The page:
?> ?>
Wedding Tip Categories

Wedding Flowers
Wedding Photography
Wedding Checklists
Wedding License
Wedding Catering
Wedding Gowns
Wedding Cakes
Invitations & Favors
Wedding Music
Date & Location Tips
Wedding Jewelry Tips
General Bridal Tips
Wedding Videography

Learn to Speak Gown

Ok, there is no way in our right minds that we can keep up with all of the fancy terminology designers and bridal shops use these days. Being well informed will only help you decided which look is right for you. Here is a list of definitions to help make sense of it all:

Silhouettes:

A-line: shaped resembling the letter “A”; fitted at the bodice and waist and flaring gradually away from the body to the hem.

Ball Gown: very full skirt that gathers at the natural waist

Bustle: a gathering of fabric, ruffles or other design details that fills out the back. (A bustle is sometimes added to the back of a dress in order for the bride to tuck her train away after the ceremony)

Fishtail: slim fitting sheath which flares out at center back seam only-sometimes has a sweep train beginning at the knee.

Empire:  high waistline that starts jut under the bust line, which is usually defined by a seam.

Mermaid: slim fitting style that flares out from about the knee level to the hem.

Princess: a gown with vertical seams, which extend from shoulder to hem. The skirt curves outward from the waist

Sheath: a narrow, form fitting style.

Tea –Length: hemline that falls just above the ankles.

Necklines:

Boat or bateau: This shape gently follows the curve of the collarbone, almost to the tip of the shoulders -- and it's cut straight across so less of the décolletage shows. It can be paired with sleeves or a sleeveless style. Pro: Good for Small breasts Con: Not for the well-endowed Halter top: straps that wrap around the back of the neck, or a high neck with deep armholes. Both look best on broad shoulders or taller women -- 5'7" and up. PRO: Cool and fashionable; great with a smaller bust. Good for Broad shoulders. CON: Shows off the upper back, so you'll need to wear a backless bra; shoulders and upper arms should be display-worthy. Not too good for narrow shoulders.

Jewel: Simple round neckline that arcs just under the collarbone. Circles the base of the neck. PRO: Classic and flattering to just about any figure especially small-chested woman (it will make you look bustier) CON: Nott too good for large-chested women (it will make you look bustier too)

Off the Shoulder: While this style is super flattering to medium- or full-chested women, an off-the-shoulder neckline will look good on almost all figures. But if you've got fuller arms and are uncomfortable with baring your shoulders, you may want to consider a portrait neckline instead. PRO: Good for full-chested and pear-shaped women CON: Bad for broad shoulders, fuller arms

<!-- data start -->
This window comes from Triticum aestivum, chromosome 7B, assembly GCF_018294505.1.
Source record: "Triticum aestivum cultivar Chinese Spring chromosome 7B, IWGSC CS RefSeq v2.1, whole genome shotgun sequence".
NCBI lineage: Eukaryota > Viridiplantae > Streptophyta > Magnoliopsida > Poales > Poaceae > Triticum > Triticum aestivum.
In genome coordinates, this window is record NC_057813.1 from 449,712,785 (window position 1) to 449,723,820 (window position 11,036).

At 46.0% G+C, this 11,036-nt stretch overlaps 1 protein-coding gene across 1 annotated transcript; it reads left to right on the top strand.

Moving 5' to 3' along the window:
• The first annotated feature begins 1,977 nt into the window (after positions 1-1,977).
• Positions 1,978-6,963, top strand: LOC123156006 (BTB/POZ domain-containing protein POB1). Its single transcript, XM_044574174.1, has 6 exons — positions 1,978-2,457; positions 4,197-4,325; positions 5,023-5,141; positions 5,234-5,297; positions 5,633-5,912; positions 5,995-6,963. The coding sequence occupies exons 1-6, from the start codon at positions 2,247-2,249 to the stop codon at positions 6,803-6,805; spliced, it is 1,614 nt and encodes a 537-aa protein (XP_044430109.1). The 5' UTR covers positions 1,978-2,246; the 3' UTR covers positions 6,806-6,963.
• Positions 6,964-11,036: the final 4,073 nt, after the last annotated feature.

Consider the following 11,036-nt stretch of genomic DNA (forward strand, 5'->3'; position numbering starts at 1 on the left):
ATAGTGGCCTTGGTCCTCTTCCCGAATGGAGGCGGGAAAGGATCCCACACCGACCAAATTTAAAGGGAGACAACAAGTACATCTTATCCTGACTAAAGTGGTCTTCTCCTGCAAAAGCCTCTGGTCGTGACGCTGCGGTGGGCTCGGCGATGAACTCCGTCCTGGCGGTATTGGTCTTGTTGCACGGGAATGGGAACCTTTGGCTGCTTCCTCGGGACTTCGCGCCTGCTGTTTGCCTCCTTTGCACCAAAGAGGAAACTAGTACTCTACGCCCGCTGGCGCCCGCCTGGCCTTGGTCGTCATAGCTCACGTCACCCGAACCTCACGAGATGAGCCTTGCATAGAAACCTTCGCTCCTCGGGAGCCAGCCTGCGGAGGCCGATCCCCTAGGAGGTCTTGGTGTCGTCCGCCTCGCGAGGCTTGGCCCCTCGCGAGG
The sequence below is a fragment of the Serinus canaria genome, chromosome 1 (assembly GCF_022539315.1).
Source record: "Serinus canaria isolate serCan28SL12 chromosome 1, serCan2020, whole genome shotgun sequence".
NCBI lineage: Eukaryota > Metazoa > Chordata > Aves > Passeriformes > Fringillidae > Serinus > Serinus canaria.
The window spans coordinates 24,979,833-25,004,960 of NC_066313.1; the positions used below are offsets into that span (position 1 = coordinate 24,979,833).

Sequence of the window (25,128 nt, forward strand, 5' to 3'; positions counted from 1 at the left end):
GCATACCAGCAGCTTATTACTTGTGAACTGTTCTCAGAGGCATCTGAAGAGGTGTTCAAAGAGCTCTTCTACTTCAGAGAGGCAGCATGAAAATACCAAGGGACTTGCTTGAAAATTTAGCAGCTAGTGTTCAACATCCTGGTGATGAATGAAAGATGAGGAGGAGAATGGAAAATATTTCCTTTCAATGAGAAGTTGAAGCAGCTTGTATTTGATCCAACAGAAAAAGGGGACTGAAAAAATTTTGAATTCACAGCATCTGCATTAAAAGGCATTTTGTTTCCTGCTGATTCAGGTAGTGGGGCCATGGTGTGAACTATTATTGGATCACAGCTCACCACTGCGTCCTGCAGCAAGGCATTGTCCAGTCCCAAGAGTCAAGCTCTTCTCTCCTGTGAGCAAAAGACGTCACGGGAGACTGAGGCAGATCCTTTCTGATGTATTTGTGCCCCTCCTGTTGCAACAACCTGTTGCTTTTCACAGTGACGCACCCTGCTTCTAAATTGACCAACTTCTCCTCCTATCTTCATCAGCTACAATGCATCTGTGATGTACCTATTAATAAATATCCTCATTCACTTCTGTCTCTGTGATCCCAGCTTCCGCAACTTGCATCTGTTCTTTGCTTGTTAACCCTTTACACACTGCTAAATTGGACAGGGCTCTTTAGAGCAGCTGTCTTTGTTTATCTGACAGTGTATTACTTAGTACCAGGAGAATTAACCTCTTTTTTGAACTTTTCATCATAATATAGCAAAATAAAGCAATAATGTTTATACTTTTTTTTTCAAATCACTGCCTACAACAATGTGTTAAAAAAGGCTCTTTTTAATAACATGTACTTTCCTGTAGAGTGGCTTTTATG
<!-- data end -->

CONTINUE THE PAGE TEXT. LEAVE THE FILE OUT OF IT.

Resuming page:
Portrait : Similar to an off-the-shoulder style but made with more fabric, the portrait neckline is characterized by a wide, soft scoop from the tip of one shoulder to the tip of the other. PRO: Makes your cleavage look dreamy. It is also good for fuller arms and prominent collarbones CON: Looks best if you have some cleavage to work with.

Scoop: The scoop, a U-shaped neckline, is a universally flattering classic. It can be cut low, and quite often the scoop will continue on the back of the dress. PRO: Good for just about anyone                                   

Strapless: is a popular choice with busty brides, and it looks wonderful when paired with either a sweetheart or straight-across square bodice. PRO: Good for great shoulders and collarbones CON: might end up tugging up on it all night Sweetheart: Think of the top of a heart shape. PRO: 1950s-cute. Great for larger busted women who want to show some serious décolletage CON: Not necessarily for the cleavage-challenged.

V-neck: The name says it all: The neckline dips down in the front (and sometimes in the back as well) in a V-shape, de-emphasizing the bust line. PRO: Good for B or C cups CON: Not the best look for anyone bigger or smaller.

Waistlines:

Asymmetrical: waist begins at the natural waistline and angles down to one side.

Basque: slightly elongated, dipping to a point in the center front of the dress.

Curved Basque: similar to the Basque waistline, although this style is rounded at the center point.

Drop Waist: falls several inches below the natural waistline.

Empire: begins just below the bust line

Inverted Basque: rises to a point at the center front of the dress

Natural: Falls at the natural waistline.

Trains:

Cathedral: extends two and a half yards from the waist (very popular at big, church weddings)

Chapel: extends one and one third yards from the waist (tends to be the most popular of all train lengths, it flows from three to four feet behind the gown)

Detachable: any style of train that can be removed from the gown.

Sweep: short train that sweeps the floor

A Handy Bridal Show Tip
Party Favors with Weddings by Allie
The 4 Cs of Diamonds
Centerpieces with Weddings by Allie
Chaircovers with Weddings by Allie
Wedding Centerpieces with Tasha Wooders
There are No Silly Questions
Look and Feel Good- LaSonja Brooks
Reception Song Selection
DJ Name Pronunciation
Descending Stairs in Your Wedding Gown
How to Keep the Groom Cool
Who Should You Tip?
Choosing a Bridal Gown
The History of the Wedding Cake
Bridal Gifts with Wendy Wiggins
local wedding resources planning tips & galleries advertise contact us

© 2016 TheWeddingMarket.com   |  Design by VRS Media Group